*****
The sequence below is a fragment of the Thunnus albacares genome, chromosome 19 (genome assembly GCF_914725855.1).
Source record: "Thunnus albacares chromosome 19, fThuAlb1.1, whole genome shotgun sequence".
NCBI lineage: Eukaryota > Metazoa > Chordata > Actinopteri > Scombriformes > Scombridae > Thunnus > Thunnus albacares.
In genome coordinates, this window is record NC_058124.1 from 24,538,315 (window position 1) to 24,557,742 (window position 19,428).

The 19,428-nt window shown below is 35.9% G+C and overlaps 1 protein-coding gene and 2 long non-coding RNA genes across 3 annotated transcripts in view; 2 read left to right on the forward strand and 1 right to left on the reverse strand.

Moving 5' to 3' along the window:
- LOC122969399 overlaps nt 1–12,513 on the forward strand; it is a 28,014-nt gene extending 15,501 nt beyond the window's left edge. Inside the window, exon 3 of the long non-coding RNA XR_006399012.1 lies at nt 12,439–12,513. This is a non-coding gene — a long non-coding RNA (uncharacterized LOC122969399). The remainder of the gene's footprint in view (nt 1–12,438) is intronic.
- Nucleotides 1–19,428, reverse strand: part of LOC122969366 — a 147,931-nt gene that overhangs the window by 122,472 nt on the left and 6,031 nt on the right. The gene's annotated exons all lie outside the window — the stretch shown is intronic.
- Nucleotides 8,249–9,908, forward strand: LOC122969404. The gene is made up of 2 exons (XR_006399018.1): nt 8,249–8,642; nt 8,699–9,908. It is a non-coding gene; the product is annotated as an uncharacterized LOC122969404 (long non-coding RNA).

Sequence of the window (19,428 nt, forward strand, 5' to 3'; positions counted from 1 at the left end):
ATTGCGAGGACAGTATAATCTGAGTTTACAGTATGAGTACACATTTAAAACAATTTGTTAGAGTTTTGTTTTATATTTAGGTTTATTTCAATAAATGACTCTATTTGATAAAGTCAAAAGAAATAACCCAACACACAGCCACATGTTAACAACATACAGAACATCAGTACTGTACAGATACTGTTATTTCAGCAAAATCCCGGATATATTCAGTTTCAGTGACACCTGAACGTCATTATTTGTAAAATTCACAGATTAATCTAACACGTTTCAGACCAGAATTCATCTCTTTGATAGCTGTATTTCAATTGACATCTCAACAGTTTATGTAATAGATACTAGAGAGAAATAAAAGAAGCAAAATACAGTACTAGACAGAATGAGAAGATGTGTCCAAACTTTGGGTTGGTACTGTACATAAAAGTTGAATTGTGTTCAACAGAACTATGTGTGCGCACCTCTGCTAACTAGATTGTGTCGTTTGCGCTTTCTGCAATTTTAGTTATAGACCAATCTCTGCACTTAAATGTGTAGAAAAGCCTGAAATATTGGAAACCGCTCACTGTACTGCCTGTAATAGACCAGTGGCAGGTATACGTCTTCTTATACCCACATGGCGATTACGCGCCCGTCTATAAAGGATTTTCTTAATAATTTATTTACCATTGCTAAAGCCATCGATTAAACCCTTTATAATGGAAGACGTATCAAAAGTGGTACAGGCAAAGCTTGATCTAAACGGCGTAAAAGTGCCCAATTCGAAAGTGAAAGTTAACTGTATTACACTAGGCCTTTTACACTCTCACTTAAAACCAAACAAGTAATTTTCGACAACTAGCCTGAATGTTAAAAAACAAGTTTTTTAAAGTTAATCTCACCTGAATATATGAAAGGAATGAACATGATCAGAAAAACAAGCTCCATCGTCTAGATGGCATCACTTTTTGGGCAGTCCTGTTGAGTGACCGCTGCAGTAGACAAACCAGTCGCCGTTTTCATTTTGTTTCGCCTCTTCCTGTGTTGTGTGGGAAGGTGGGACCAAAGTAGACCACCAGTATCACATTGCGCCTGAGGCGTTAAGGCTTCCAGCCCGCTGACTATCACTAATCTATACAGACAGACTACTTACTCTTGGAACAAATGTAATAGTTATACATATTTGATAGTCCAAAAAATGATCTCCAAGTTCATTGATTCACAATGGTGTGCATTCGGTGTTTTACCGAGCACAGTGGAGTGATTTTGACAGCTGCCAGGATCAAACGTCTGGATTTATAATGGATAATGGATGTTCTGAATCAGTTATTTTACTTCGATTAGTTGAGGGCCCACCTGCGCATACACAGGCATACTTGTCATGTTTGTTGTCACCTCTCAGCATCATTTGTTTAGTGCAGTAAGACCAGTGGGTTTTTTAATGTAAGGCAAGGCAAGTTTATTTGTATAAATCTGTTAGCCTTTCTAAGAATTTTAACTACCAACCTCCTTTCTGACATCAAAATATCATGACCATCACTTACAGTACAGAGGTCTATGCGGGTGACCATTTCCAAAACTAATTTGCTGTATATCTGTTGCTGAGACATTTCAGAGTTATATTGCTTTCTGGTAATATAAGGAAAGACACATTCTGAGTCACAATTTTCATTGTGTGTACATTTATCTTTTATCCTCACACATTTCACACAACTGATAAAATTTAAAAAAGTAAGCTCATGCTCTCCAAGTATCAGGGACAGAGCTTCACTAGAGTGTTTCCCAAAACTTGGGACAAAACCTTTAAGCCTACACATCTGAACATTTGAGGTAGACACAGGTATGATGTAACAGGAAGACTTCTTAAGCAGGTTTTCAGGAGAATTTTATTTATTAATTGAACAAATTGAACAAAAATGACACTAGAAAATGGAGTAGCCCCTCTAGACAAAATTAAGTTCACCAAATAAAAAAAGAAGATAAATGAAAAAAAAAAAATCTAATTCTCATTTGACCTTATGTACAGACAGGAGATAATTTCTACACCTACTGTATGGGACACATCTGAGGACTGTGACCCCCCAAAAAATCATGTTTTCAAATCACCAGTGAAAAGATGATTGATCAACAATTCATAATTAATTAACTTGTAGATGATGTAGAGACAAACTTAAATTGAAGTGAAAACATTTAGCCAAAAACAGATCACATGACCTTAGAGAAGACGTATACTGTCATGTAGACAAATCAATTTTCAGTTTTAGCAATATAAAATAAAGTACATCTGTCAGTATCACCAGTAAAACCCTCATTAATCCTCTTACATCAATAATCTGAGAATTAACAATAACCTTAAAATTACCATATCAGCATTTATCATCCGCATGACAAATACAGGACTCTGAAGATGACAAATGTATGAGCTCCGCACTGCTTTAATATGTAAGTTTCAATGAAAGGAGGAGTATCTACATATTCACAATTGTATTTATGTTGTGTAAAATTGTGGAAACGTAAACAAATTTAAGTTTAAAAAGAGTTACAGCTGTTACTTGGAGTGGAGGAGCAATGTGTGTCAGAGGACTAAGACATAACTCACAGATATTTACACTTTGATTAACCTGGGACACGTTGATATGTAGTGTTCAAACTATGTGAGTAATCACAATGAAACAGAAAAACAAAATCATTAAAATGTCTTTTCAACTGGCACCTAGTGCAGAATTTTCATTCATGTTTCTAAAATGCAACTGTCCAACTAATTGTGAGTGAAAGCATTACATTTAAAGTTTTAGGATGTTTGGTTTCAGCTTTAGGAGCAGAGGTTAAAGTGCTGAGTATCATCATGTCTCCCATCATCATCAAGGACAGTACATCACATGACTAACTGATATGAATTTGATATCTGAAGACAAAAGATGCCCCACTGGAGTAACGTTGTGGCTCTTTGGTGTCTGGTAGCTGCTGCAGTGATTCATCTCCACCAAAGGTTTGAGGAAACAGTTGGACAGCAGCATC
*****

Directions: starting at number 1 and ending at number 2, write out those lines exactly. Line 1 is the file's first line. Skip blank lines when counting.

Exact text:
The sequence below is a fragment of the Thunnus albacares genome, chromosome 19 (genome assembly GCF_914725855.1).
Source record: "Thunnus albacares chromosome 19, fThuAlb1.1, whole genome shotgun sequence".